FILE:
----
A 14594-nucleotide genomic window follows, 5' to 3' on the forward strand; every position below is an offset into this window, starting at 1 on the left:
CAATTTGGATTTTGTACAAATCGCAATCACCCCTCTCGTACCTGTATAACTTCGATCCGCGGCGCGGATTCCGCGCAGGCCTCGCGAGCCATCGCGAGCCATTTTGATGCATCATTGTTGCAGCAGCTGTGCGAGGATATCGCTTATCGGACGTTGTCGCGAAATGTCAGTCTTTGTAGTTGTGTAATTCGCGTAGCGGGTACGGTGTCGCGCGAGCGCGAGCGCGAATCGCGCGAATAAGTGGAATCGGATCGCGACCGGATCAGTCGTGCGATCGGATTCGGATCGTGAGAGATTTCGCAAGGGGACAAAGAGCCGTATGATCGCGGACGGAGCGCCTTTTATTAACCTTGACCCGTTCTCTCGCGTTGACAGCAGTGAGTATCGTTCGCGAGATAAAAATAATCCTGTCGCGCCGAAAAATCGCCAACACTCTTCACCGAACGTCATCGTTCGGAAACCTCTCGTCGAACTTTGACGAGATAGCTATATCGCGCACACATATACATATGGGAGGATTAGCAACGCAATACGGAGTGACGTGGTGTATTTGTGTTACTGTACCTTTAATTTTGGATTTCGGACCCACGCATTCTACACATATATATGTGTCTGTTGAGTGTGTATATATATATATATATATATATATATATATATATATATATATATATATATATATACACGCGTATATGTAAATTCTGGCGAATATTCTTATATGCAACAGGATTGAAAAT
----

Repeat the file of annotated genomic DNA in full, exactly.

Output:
A 14594-nucleotide genomic window follows, 5' to 3' on the forward strand; every position below is an offset into this window, starting at 1 on the left:
CAATTTGGATTTTGTACAAATCGCAATCACCCCTCTCGTACCTGTATAACTTCGATCCGCGGCGCGGATTCCGCGCAGGCCTCGCGAGCCATCGCGAGCCATTTTGATGCATCATTGTTGCAGCAGCTGTGCGAGGATATCGCTTATCGGACGTTGTCGCGAAATGTCAGTCTTTGTAGTTGTGTAATTCGCGTAGCGGGTACGGTGTCGCGCGAGCGCGAGCGCGAATCGCGCGAATAAGTGGAATCGGATCGCGACCGGATCAGTCGTGCGATCGGATTCGGATCGTGAGAGATTTCGCAAGGGGACAAAGAGCCGTATGATCGCGGACGGAGCGCCTTTTATTAACCTTGACCCGTTCTCTCGCGTTGACAGCAGTGAGTATCGTTCGCGAGATAAAAATAATCCTGTCGCGCCGAAAAATCGCCAACACTCTTCACCGAACGTCATCGTTCGGAAACCTCTCGTCGAACTTTGACGAGATAGCTATATCGCGCACACATATACATATGGGAGGATTAGCAACGCAATACGGAGTGACGTGGTGTATTTGTGTTACTGTACCTTTAATTTTGGATTTCGGACCCACGCATTCTACACATATATATGTGTCTGTTGAGTGTGTATATATATATATATATATATATATATATATATATATATATATATATATATATATACACGCGTATATGTAAATTCTGGCGAATATTCTTATATGCAACAGGATTGAAAAT